This helpful Q&A is designed to help you look beyond the physical needs of your healing horse in order to cater to his emotional wellbeing.
Unfortunately, there are times in most horse’s lives where they find themselves recovering from injuries, disease, or one of many acute or chronic conditions that can affect their physical wellbeing. In addition to the proper first aid, veterinary care, medicines, supplements, and management of the physical aspects of healing, it’s also important to consider horses’ emotional needs during these times of stress. Often, it’s necessary to alter or modify a horse’s normal routine of feeding, turn out, and exercise to accommodate physical healing, and these modifications can cause stress and have a negative effect on emotional wellbeing.
So, how to we minimize this stress? How do we balance a horse’s physical needs with his emotional needs while healing? This Q&A-style discussion will help sift through some of the nuances of this sometimes tricky process, and offer some helpful tips and considerations to pull from should you find yourself in the position of caring for a healing horse.
Q: My horse was prescribed stall rest by my vet. What can I do to provide proper stimuli during this time?
A: This is a common occurrence, and there are several simple things to consider that will account for your horse’s needs and ward off boredom and stress as much as possible.
First, make sure your horse has access to appropriate forage at all times. An empty digestive system can cause physical problems that can lead to emotional stress and unwanted behaviors. Consider mixing a few types of hay for variety (after checking with your vet for any restrictions or recommendations), and feeding from different nets, feeders, hay pillows, or other feeding systems that encourage a bit of maneuvering, moving from place to place, or problem solving to access forage. This can also be done with complete/senior feeds if your horses is not allowed hay, or also with a small amount of treats to encourage seeking and exploration.
Do your best to account for the “three Fs” of equine wellness – Freedom (safe and appropriate movement), friends (familiar and trusted companions), and forage (steady availability without having to compete).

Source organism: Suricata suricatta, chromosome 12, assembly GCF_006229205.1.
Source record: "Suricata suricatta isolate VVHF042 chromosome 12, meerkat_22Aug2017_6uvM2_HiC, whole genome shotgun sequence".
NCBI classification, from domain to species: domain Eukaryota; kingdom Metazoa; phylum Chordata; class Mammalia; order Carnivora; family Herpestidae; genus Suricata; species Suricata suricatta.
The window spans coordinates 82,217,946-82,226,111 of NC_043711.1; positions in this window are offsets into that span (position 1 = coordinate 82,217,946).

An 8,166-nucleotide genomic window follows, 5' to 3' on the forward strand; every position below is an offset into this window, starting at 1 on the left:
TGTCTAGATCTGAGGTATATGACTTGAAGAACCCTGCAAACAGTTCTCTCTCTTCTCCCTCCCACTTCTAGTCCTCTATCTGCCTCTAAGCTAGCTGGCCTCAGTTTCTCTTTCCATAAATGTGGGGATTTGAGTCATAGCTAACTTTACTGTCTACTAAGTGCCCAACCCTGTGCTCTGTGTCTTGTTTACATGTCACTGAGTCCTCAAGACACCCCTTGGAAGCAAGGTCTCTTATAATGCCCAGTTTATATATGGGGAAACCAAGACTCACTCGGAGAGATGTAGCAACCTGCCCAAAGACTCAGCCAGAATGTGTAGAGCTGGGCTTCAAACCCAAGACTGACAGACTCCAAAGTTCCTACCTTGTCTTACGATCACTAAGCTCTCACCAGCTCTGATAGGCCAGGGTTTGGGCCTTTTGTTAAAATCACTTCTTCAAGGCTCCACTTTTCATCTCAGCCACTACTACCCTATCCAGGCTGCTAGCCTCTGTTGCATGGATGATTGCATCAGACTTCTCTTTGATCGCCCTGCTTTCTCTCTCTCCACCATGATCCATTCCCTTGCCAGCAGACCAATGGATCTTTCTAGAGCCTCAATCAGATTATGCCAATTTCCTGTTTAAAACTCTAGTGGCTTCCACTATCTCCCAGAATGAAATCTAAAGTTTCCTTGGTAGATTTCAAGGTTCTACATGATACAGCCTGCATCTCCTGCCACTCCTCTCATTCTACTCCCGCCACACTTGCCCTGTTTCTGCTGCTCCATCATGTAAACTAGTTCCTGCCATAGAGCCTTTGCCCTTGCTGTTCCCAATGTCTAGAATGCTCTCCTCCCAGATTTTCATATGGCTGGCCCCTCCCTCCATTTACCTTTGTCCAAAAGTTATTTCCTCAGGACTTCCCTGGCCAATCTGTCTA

Second, having companions is important in minimizing emotional stress. Arrange for your horse to at least be able to see and hear other horses at all times. This may look like keeping a friend or friends in nearby stalls or turn out areas. Even better is allowing your horse opportunities to physically touch a trusted herd mate. This may look like a shared fence line (if he is allowed a small paddock or pen outside), adjoining stalls with a low partition or bars rather than a solid, high divider, or making time for stall front visits from a quiet horse friend who is on lead.
Third, once forage and friendship needs are accounted for, consider the addition of frequent visits from trusted and calm human companions that include hanging out, grooming, or even a bit of simple clicker or trick training that is safe given the small space and any physical restrictions as per the vet. If you have a particularly curious and busy horse, you may want to rotate through safe toys or other novel items for your horse to investigate. Research enrichment ideas for horses that safely fit your horse’s circumstances.
Q: My horse has been on extended stall rest. He is stressed and so am I! My horse is picking up on my emotions, right? How can I keep my nerves, worries, and negative emotions from making the situation worse?